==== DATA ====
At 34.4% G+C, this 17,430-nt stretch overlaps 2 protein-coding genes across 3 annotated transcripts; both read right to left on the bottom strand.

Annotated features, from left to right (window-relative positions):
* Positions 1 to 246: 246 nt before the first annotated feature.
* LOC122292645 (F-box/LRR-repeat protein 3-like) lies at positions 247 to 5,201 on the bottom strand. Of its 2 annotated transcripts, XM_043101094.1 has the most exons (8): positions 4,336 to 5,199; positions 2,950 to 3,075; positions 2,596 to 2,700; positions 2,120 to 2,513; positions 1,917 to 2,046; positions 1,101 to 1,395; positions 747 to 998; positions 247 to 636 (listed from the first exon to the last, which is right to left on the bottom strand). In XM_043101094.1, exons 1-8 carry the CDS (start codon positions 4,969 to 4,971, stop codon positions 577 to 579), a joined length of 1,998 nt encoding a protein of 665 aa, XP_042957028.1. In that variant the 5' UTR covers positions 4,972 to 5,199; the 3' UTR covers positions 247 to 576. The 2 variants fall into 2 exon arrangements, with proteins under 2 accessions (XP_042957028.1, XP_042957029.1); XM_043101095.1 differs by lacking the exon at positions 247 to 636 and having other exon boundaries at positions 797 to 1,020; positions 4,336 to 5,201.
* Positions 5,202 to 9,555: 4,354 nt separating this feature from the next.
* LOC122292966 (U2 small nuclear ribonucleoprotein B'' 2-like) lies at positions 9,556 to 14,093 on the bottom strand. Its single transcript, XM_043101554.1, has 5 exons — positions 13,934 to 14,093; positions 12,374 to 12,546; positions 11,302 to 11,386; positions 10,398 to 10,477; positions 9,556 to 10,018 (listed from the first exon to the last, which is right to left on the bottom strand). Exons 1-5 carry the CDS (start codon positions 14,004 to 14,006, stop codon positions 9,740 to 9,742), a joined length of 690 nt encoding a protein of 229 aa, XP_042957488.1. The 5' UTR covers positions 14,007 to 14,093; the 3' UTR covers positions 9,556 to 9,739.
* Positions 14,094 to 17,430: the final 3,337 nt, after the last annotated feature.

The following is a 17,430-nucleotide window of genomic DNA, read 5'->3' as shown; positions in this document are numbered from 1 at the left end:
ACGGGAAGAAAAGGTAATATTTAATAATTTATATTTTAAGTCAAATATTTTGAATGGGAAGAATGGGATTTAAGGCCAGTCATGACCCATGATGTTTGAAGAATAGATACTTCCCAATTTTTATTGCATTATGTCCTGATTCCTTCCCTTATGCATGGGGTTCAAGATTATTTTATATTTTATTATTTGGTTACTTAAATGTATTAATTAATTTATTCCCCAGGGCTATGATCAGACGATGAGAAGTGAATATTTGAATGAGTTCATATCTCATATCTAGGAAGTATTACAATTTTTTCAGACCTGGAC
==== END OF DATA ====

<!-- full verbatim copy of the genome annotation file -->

At 34.4% G+C, this 17,430-nt stretch overlaps 2 protein-coding genes across 3 annotated transcripts; both read right to left on the bottom strand.

Annotated features, from left to right (window-relative positions):
* Positions 1 to 246: 246 nt before the first annotated feature.
* LOC122292645 (F-box/LRR-repeat protein 3-like) lies at positions 247 to 5,201 on the bottom strand. Of its 2 annotated transcripts, XM_043101094.1 has the most exons (8): positions 4,336 to 5,199; positions 2,950 to 3,075; positions 2,596 to 2,700; positions 2,120 to 2,513; positions 1,917 to 2,046; positions 1,101 to 1,395; positions 747 to 998; positions 247 to 636 (listed from the first exon to the last, which is right to left on the bottom strand). In XM_043101094.1, exons 1-8 carry the CDS (start codon positions 4,969 to 4,971, stop codon positions 577 to 579), a joined length of 1,998 nt encoding a protein of 665 aa, XP_042957028.1. In that variant the 5' UTR covers positions 4,972 to 5,199; the 3' UTR covers positions 247 to 576. The 2 variants fall into 2 exon arrangements, with proteins under 2 accessions (XP_042957028.1, XP_042957029.1); XM_043101095.1 differs by lacking the exon at positions 247 to 636 and having other exon boundaries at positions 797 to 1,020; positions 4,336 to 5,201.
* Positions 5,202 to 9,555: 4,354 nt separating this feature from the next.
* LOC122292966 (U2 small nuclear ribonucleoprotein B'' 2-like) lies at positions 9,556 to 14,093 on the bottom strand. Its single transcript, XM_043101554.1, has 5 exons — positions 13,934 to 14,093; positions 12,374 to 12,546; positions 11,302 to 11,386; positions 10,398 to 10,477; positions 9,556 to 10,018 (listed from the first exon to the last, which is right to left on the bottom strand). Exons 1-5 carry the CDS (start codon positions 14,004 to 14,006, stop codon positions 9,740 to 9,742), a joined length of 690 nt encoding a protein of 229 aa, XP_042957488.1. The 5' UTR covers positions 14,007 to 14,093; the 3' UTR covers positions 9,556 to 9,739.
* Positions 14,094 to 17,430: the final 3,337 nt, after the last annotated feature.

The following is a 17,430-nucleotide window of genomic DNA, read 5'->3' as shown; positions in this document are numbered from 1 at the left end:
ACGGGAAGAAAAGGTAATATTTAATAATTTATATTTTAAGTCAAATATTTTGAATGGGAAGAATGGGATTTAAGGCCAGTCATGACCCATGATGTTTGAAGAATAGATACTTCCCAATTTTTATTGCATTATGTCCTGATTCCTTCCCTTATGCATGGGGTTCAAGATTATTTTATATTTTATTATTTGGTTACTTAAATGTATTAATTAATTTATTCCCCAGGGCTATGATCAGACGATGAGAAGTGAATATTTGAATGAGTTCATATCTCATATCTAGGAAGTATTACAATTTTTTCAGACCTGGAC